Thought I would do a new post today. It's the day after Thanksgiving and guess who drew the after-hours phone a monitoring ticket this week? So, bunch of disk space monitors came in and I decided I didn't want to have to respond to them, especially since I will have after-hours duties during Christmas as well, lucky me.

So the concept I'll illustrate here is to have SCOM take automated actions to clean-up drive space on its own, hopefully averting an impending disaster and the need for you to get up from your peaceful slumber, camping trip or whatever it is you do when you try to have a life outside of daily IT tasks.

As with any Microsoft product, there are about a dozen ways to do this. I give you probably the simplest way, but long term would probably be difficult to maintain in a large server environment. I'll improve on this and post any updates when I do.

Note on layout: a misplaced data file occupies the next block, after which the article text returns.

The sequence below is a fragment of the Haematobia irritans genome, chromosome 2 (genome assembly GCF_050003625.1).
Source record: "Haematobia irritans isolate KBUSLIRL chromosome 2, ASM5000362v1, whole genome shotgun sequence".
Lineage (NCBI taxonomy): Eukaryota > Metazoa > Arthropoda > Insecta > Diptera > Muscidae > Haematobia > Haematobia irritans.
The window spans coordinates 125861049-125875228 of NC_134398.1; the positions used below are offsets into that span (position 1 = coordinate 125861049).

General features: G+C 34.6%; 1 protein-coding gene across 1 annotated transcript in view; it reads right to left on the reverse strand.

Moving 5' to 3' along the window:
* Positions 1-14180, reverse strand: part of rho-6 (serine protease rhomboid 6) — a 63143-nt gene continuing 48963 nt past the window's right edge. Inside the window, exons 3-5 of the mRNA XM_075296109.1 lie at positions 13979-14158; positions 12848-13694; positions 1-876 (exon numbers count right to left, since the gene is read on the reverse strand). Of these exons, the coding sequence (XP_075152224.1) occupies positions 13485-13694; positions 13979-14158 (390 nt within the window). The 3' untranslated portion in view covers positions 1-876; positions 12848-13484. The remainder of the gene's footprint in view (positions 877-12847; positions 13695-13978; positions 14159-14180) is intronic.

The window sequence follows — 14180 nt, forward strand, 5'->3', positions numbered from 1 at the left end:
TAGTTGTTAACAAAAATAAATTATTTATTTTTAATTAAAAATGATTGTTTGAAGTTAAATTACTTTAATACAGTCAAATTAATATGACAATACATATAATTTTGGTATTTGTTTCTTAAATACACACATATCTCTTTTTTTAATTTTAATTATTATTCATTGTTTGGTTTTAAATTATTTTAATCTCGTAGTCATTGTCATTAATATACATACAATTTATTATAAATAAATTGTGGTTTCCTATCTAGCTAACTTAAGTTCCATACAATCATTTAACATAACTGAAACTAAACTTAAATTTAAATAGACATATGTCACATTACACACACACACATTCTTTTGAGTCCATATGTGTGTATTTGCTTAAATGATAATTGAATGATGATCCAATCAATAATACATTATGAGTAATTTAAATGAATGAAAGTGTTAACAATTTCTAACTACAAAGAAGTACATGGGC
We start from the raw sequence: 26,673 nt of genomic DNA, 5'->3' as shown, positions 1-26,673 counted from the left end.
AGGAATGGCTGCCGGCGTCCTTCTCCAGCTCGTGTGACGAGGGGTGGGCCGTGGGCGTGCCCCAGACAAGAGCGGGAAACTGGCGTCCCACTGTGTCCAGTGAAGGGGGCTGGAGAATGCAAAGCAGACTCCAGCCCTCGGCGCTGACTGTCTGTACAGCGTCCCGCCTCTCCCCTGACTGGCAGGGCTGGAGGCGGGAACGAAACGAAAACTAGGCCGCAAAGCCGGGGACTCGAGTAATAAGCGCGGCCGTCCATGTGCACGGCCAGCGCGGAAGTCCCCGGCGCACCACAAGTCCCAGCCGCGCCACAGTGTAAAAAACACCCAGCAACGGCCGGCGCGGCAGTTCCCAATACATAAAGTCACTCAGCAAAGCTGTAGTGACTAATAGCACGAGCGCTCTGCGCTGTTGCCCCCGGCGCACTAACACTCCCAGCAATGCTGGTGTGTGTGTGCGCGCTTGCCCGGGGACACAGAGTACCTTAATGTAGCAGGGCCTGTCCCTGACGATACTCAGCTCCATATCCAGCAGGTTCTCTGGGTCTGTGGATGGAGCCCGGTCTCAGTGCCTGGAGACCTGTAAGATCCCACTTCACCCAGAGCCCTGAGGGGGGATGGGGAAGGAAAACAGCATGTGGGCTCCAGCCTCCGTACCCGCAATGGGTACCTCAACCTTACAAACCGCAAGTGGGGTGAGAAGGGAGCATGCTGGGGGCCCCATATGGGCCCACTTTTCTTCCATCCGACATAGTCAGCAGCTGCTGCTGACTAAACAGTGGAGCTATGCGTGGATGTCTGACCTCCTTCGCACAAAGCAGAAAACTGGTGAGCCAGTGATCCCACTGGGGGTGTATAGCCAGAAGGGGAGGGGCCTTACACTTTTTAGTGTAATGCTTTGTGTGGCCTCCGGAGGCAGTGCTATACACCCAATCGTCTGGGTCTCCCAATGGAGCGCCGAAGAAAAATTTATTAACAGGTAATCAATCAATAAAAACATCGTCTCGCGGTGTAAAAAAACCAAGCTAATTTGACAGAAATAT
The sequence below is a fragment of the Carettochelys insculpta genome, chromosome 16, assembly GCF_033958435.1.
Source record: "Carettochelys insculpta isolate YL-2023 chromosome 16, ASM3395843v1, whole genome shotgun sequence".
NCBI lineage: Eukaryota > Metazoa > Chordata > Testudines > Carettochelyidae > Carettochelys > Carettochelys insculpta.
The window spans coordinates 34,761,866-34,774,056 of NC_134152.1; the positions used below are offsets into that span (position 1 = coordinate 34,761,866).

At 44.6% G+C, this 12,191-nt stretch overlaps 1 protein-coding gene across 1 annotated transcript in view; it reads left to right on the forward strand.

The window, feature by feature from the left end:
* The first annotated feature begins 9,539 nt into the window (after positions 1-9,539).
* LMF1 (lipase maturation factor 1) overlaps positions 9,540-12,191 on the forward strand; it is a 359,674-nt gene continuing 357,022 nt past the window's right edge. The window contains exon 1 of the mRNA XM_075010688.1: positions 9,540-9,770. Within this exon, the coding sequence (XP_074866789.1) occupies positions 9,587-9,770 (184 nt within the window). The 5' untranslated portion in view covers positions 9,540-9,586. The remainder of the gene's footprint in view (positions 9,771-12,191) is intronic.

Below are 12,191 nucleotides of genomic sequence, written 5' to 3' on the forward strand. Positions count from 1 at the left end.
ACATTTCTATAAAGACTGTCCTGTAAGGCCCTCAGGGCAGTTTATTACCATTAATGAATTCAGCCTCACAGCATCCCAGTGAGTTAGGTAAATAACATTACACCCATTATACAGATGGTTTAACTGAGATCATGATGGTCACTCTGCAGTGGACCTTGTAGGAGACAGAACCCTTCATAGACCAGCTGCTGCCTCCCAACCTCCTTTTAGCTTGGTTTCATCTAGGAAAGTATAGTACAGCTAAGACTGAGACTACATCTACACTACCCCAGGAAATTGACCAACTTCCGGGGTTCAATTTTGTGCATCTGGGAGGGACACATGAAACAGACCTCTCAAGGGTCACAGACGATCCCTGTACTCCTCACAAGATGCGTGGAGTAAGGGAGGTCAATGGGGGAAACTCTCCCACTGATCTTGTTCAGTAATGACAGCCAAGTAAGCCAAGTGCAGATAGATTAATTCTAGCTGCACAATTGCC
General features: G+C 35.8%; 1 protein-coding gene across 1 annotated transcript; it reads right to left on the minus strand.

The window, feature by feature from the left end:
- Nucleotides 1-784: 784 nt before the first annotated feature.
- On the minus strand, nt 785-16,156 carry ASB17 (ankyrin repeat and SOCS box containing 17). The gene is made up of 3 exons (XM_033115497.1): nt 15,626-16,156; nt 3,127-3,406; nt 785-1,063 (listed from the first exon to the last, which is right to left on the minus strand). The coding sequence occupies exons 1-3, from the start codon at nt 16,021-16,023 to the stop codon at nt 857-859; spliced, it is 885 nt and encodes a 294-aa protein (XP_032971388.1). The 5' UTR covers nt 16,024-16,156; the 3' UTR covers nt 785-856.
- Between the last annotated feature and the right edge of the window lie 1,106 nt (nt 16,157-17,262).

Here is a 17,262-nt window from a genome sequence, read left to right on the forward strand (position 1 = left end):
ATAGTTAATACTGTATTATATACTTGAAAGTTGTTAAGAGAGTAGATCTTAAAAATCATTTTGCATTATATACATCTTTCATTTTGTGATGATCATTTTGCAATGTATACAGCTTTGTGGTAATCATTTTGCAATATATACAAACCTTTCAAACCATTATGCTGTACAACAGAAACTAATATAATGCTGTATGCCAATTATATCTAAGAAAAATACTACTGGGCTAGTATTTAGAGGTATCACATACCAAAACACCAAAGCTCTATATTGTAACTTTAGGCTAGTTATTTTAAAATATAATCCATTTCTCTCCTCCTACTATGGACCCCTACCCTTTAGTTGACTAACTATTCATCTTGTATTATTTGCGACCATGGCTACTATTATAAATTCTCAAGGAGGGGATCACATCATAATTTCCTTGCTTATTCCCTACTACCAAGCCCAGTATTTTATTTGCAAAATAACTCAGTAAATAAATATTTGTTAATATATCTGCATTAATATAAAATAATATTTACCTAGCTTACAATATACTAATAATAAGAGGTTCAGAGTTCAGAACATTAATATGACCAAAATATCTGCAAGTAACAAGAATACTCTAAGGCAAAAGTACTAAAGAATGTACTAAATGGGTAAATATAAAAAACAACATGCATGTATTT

First, let us start by creating a folder on the root drive of a target server. I called the folder "C:\Scripts". Create a batch file in the folder. I called mine "cleanup.bat"

System Center 2012 SCOM Disk Cleanup Script Folder

I have included the contents of the sample script. It is pretty basic, essentially clearing out temporary files in a variety of locations. This could certainly be expanded to remove old IIS or Blackberry log files, remove SQL backups, etc. Any action that can be scripted can essentially be run here.

del C:\Temp\*.* /s /q
del %Windir%\Temp /s /q
IF EXIST "C:\Users\" (
    for /D %%x in ("C:\Users\*") do (
        del /f /s /q "%%x\AppData\Local\Temp\"
        del /f /s /q "%%x\AppData\Local\Microsoft\Windows\Temporary Internet Files\"
IF EXIST "C:\Documents and Settings\" (
    for /D %%x in ("C:\Documents and Settings\*") do (
        del /f /s /q "%%x\Local Settings\Temp\"
        del /f /s /q "%%x\Local Settings\Temporary Internet Files\"